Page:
The court’s decision today means that the process used for Single Bed Certifications will remain in effect until Dec. 26. Between now and Dec. 26, the state will be bringing online and providing ongoing payment for 145 new treatment beds for involuntarily detained patients. Many of these beds are located at freestanding psychiatric hospitals.
“Washington’s emergency department physicians will continue to take an active leadership role in finding a comprehensive plan that protects patients and communities,” said Schlicher.
WA-ACEP reminds all of its practitioners to keep our EMTALA mandate of providing basic screening and stabilization to all presenting ED patients as we continue to work with our community partners in finding the right solution to this issue.
(September 5, 2014)
Washington’s Emergency Physicians Urge Stay of Boarding Decision
The Washington Chapter of the American College of Emergency Physicians (WA-ACEP) is adding its voice to a call from throughout the state’s medical community; urging the Washington State Supreme Court to grant a 120-day stay to its recent decision ending the practice of psychiatric boarding.
WA-ACEP has joined a wide variety of organizations supporting a petition from the Washington State Department of Health and Social Services to the Supreme Court requesting the stay.
“Although we strongly support ending the practice of psychiatric boarding, Washington’s emergency department physicians also support doing so in a thoughtful, well-planned manner,” said Nathan Schlicher, MD, JD, secretary/treasurer of WA-ACEP. “A 120-day stay will keep Washington state government and medical providers focused on putting needed services in place quickly, while still ensuring that patients, their families and their communities can be safe while capacity is increased.”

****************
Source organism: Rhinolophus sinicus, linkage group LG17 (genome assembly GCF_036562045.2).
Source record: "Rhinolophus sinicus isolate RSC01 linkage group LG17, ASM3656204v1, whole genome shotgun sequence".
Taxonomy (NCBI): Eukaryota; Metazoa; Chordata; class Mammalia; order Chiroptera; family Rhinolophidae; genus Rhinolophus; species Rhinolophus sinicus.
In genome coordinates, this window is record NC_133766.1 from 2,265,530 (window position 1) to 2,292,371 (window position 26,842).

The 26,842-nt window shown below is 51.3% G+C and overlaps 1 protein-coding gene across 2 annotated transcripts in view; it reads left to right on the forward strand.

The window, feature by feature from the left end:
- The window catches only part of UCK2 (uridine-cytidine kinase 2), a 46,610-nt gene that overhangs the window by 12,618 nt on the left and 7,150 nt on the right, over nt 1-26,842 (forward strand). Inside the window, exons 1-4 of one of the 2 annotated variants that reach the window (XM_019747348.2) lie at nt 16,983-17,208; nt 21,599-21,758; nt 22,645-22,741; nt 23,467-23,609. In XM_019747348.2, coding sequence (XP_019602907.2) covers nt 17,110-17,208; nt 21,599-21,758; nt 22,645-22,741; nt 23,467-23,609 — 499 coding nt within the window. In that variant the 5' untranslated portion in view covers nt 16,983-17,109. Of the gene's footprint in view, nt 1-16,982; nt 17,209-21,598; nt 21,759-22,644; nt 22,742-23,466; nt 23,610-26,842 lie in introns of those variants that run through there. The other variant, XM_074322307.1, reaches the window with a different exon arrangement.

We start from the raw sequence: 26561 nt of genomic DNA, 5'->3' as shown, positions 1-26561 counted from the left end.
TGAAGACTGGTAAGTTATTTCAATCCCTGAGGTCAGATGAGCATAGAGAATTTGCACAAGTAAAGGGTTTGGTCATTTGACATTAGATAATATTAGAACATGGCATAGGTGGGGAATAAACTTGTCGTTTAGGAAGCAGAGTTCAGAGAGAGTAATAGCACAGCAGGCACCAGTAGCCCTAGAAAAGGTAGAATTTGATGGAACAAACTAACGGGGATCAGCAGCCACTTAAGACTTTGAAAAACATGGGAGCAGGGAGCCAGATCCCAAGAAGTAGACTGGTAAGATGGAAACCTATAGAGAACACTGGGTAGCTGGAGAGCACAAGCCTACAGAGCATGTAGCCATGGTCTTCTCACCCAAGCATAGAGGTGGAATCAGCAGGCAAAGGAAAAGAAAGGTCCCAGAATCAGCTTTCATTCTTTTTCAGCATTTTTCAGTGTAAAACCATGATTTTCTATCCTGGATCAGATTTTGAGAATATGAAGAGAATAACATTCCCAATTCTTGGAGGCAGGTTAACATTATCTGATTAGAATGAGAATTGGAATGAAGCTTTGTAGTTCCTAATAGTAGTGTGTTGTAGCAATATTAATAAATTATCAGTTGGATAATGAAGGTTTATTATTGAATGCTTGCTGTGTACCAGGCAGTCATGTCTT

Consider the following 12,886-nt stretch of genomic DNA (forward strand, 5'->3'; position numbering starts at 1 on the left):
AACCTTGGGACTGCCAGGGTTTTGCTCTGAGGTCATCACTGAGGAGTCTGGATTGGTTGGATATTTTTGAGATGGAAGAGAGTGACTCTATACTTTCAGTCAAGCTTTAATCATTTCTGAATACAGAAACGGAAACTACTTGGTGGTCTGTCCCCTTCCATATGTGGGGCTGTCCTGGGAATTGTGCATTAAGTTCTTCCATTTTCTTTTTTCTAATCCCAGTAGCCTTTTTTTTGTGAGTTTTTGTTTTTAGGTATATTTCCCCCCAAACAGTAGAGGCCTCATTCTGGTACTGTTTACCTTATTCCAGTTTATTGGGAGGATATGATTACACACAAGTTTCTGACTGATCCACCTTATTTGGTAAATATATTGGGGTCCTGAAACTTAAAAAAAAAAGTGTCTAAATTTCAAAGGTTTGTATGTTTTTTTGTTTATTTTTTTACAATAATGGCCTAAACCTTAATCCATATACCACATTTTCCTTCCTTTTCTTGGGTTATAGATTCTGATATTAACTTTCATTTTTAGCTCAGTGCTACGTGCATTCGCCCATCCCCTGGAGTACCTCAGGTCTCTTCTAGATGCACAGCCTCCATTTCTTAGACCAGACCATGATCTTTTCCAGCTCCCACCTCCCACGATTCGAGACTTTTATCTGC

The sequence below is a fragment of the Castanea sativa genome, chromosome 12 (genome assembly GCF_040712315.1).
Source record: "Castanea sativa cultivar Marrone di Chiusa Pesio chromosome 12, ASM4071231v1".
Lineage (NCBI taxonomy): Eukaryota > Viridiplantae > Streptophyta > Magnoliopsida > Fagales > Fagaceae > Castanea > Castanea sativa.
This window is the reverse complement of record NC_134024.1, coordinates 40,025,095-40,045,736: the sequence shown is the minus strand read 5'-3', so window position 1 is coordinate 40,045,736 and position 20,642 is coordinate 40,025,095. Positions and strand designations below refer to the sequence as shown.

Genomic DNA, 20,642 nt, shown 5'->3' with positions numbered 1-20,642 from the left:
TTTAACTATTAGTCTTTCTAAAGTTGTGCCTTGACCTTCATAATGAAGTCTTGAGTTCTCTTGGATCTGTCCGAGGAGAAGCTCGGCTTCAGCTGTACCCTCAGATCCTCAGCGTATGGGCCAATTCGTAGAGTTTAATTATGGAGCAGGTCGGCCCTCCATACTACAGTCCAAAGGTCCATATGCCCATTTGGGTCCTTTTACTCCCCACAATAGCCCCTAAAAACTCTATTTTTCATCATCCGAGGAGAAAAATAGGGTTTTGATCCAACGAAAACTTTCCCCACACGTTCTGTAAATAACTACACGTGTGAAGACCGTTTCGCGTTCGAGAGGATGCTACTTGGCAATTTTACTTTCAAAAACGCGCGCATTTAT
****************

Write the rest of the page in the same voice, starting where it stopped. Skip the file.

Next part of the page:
In supporting the stay, the emergency physicians join a diverse group from across the state’s health-care community, including the Washington State Hospital Association, Washington State Medical Association, Washington Organization of Nurse Executives, Washington State Nurses Association, SEIU Healthcare 1199NW, and the Washington Council of Emergency Nurse Association, Franciscan Health System and the MultiCare Health System.
Emergency physicians are pleased to see the state and providers working hard to find alternatives to the practice of boarding patients in psychiatric crisis in emergency rooms, Schlicher said. “But there is no instant solution to meeting the needs of the entire state.
“We look forward to continuing to work together to find solutions that will ensure that patients enduring a mental health crisis can get the care they need.”
(August 25, 2014)
Psychiatric Boarding Update
The Washington State Supreme Court ruled Aug. 7 that boarding psychiatric patients temporarily in hospital emergency departments and acute care centers because there isn’t space at certified psychiatric treatment facilities is unlawful. See the Supreme Court’s opinion.